“We have never seen massive burials in Africa. We would have seen them,” said Doctor, who runs the W.H.O.’s Covid emergency response in Africa.
Doctor, an epidemiologist at the African Population and Health Research Center in Nairobi, Kenya, said that no death goes unrecorded in Africa despite our poor record-keeping skills. “There’s a funeral, an announcement: A burial is never held in a week because it’s a major event. We may not have accurate numbers, but the perception is palpable for someone sitting in New York hypothesizing they were unrecorded. If there are deaths in the media, in your social circle, you know about them.”
As an epidemiologist by training, Doctor, the Sierra Leone health minister, agreed. As far as I know, we haven’t had overflowing hospitals. “No, we haven’t,” he said. It is not clear whether excess deaths are occurring.
What could be keeping the death rate low?
While Sierra Leoneans are experiencing weak health surveillance, they have recently experienced Ebola, which killed 4,000 people here in 2014-16. Since then, citizens have been on alert for an infectious agent that may be killing them. He said they wouldn’t continue to pack into events if that were the case.
According to Salim Abdool Karim, a member of the African Centers for Disease Control and Prevention Covid task force who was part of the research team tracking excess deaths in South Africa, the continentwide death rate is probably similar to that of his country. He said Gambians and Ethiopians are no less vulnerable to Covid than South Africans.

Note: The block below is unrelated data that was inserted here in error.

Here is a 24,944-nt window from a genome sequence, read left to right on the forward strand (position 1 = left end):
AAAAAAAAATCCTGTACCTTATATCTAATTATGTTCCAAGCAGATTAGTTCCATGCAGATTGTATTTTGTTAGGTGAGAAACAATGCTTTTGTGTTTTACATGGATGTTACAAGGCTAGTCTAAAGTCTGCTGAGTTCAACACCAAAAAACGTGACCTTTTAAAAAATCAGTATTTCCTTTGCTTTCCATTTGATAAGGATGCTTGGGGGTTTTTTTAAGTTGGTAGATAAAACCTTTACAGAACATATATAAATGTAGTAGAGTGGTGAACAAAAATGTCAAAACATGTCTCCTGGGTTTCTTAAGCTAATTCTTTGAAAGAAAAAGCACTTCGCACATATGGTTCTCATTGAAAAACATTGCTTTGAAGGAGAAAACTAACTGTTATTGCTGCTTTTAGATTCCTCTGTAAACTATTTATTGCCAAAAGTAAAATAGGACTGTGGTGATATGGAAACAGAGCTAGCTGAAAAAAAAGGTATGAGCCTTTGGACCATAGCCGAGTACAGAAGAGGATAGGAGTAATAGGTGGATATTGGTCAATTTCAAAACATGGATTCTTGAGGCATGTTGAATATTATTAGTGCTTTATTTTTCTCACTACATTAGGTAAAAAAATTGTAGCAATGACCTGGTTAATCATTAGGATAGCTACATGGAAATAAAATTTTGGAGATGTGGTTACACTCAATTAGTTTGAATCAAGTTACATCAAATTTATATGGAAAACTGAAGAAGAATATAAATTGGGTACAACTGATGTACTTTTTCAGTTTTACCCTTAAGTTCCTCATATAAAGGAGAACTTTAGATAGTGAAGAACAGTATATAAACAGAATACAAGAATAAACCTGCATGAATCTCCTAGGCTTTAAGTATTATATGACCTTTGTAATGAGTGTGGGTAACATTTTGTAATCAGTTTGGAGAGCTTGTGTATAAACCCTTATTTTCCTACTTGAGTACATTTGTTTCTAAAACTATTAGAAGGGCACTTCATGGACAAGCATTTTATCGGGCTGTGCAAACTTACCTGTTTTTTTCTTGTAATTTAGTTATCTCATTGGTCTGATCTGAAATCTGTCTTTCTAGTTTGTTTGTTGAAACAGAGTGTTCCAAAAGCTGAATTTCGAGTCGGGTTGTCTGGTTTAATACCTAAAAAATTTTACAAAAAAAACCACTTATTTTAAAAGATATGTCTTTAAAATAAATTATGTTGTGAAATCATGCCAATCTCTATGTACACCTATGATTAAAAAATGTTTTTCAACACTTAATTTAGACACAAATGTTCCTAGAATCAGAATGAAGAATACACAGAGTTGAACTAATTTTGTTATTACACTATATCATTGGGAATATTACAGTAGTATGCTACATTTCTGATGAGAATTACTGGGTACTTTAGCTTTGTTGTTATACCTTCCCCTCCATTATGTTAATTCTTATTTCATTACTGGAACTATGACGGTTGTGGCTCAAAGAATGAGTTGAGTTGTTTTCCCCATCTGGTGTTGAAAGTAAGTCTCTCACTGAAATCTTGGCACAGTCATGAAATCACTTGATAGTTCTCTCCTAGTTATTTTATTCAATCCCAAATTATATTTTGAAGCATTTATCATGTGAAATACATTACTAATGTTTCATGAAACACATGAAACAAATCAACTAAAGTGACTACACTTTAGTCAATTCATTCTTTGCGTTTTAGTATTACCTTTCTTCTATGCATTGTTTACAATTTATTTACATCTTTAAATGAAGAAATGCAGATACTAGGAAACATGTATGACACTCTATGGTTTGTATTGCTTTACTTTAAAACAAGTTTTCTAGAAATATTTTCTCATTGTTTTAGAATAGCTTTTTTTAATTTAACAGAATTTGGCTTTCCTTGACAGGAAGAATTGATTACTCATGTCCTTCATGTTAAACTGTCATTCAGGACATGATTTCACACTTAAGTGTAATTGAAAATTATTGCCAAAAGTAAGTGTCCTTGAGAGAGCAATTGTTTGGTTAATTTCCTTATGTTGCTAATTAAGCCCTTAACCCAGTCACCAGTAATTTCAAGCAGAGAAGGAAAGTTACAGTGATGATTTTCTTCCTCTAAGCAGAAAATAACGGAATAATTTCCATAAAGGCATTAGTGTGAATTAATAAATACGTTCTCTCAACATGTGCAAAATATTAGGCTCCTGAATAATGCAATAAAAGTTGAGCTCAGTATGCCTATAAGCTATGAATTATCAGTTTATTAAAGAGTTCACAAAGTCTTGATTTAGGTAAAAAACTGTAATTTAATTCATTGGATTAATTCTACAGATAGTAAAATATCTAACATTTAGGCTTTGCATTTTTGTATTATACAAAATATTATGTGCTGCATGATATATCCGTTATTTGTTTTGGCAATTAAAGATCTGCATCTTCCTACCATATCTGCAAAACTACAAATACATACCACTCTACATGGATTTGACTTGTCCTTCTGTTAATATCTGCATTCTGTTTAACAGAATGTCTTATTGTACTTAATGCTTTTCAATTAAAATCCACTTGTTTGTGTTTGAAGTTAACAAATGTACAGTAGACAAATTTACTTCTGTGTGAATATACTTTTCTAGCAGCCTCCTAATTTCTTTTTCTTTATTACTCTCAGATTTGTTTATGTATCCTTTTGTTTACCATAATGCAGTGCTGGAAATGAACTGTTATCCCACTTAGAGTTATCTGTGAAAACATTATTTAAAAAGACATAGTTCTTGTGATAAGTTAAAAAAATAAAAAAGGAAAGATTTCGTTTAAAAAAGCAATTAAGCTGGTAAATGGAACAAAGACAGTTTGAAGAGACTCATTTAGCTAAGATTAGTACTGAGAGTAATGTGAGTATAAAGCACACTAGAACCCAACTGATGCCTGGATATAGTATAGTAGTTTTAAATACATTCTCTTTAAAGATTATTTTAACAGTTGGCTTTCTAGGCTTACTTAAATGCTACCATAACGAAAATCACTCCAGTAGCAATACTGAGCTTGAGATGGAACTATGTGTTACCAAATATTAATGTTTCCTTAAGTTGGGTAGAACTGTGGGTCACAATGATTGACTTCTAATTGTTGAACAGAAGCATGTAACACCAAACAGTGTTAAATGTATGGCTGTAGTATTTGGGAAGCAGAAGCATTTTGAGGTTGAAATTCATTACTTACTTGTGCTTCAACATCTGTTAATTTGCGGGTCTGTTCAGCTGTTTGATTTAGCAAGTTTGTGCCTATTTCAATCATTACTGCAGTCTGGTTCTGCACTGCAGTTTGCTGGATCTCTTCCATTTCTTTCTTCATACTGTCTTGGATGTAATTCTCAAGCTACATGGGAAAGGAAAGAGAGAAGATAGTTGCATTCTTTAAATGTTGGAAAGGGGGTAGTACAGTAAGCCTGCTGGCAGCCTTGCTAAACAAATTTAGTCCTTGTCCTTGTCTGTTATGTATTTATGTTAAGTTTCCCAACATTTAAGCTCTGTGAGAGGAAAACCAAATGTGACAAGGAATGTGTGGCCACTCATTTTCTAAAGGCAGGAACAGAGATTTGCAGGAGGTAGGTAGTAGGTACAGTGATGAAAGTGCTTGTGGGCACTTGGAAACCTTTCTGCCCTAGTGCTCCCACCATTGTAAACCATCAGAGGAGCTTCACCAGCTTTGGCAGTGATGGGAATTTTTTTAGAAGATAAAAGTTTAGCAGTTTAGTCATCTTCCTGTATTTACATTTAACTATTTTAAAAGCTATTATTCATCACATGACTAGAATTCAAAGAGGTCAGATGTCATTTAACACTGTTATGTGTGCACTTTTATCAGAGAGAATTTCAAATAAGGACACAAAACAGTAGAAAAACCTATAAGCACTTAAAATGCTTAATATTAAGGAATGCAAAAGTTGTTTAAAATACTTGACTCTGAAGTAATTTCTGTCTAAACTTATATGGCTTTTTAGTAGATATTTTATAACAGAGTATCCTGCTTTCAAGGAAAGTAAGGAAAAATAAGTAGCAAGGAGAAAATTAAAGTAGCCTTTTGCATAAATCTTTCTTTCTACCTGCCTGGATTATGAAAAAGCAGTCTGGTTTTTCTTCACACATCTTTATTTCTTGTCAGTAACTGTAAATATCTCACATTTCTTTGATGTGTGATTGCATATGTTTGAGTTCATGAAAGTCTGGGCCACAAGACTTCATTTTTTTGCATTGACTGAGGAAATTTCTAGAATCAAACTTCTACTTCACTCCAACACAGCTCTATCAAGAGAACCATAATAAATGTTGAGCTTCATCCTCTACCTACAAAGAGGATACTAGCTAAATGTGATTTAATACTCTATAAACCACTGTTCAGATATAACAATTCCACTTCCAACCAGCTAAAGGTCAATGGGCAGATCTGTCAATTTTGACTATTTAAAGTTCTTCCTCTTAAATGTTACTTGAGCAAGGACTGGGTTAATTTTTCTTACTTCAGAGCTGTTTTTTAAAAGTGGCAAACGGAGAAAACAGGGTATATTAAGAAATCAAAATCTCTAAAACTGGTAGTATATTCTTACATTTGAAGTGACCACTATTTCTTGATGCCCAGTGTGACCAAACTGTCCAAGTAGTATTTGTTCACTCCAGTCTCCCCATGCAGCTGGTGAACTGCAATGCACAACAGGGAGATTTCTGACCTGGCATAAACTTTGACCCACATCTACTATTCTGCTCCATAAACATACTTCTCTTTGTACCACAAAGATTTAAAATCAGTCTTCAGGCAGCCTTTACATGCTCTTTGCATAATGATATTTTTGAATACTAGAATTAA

However, he added that a large number of people were not showing up at the hospital with respiratory distress. Some older people who die of strokes or other Covid-induced causes are not being identified as Coronavirus deaths, he said. There are many who don’t make it to the hospital at all, and their deaths are not registered. Other people do not fall ill at the same rate as elsewhere, and that is a mystery that needs to be solved.
“It’s relevant to the development of vaccines and treatments,” said Doctor, who heads the Centre for Global Health Research in Toronto and analyzes causes of death in Sierra Leone.
Researchers working with doctor are using novel methods — such as looking for any increase in revenue from obituaries at radio stations in Sierra Leonean towns over the past two years — to see if deaths could have risen undetected, but there had been no wave of desperate sick people, he said.
Vaccination groups working on Covid say lower illness and death rates should lead to policy rethinking. In a year ago, it seemed that vaccines might provide long-term immunity and make it possible to end Covid-19 transmission, said John Johnson, vaccination adviser for Doctors Without Borders. It no longer seems possible to achieve collective immunity now that protection is waning. An immunization strategy that protects just the most vulnerable would arguably be a better use of resources in Sierra Leone.
What is the most important thing to do in countries where malaria, polio, measles, cholera, meningitis, and malnutrition are much bigger problems? Do we want to spend our resources on this in those countries? I asked. At this point, it’s not for those people: It’s to prevent new variants from appearing.
According to him, new variants of Covid pose the greatest risk in areas with older populations and high levels of comorbidities such as obesity.
Experts warned that the virus remained unpredictable, and scaling back vaccination efforts could lead to tragedy.
“Africa can’t be complacent and assume it can’t go the way of India,” doctor said.
Unless vaccination rates increase significantly, a new variant as infectious as Omicron and more lethal than Delta may emerge, he warned.
“I think we should avoid the hubris that all Africa is safe,” he said.